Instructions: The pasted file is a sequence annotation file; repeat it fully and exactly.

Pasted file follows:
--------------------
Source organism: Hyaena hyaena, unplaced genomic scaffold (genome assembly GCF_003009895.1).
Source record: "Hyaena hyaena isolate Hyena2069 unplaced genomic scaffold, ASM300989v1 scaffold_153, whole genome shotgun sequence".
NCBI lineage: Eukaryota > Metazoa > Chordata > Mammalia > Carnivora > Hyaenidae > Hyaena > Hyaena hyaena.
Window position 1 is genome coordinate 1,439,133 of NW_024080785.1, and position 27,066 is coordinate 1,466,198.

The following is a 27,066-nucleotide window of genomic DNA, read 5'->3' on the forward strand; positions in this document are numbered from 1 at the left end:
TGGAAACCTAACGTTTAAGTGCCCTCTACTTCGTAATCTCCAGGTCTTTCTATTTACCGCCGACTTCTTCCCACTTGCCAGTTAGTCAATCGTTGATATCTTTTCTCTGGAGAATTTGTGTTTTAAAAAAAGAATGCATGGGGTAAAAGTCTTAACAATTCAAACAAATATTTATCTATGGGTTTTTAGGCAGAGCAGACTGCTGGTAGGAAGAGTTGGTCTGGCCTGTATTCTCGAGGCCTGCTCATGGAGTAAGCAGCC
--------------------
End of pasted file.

Source organism: Hyaena hyaena, unplaced genomic scaffold (genome assembly GCF_003009895.1).
Source record: "Hyaena hyaena isolate Hyena2069 unplaced genomic scaffold, ASM300989v1 scaffold_153, whole genome shotgun sequence".
NCBI lineage: Eukaryota > Metazoa > Chordata > Mammalia > Carnivora > Hyaenidae > Hyaena > Hyaena hyaena.
Window position 1 is genome coordinate 1,439,133 of NW_024080785.1, and position 27,066 is coordinate 1,466,198.

The following is a 27,066-nucleotide window of genomic DNA, read 5'->3' on the forward strand; positions in this document are numbered from 1 at the left end:
TGGAAACCTAACGTTTAAGTGCCCTCTACTTCGTAATCTCCAGGTCTTTCTATTTACCGCCGACTTCTTCCCACTTGCCAGTTAGTCAATCGTTGATATCTTTTCTCTGGAGAATTTGTGTTTTAAAAAAAGAATGCATGGGGTAAAAGTCTTAACAATTCAAACAAATATTTATCTATGGGTTTTTAGGCAGAGCAGACTGCTGGTAGGAAGAGTTGGTCTGGCCTGTATTCTCGAGGCCTGCTCATGGAGTAAGCAGCC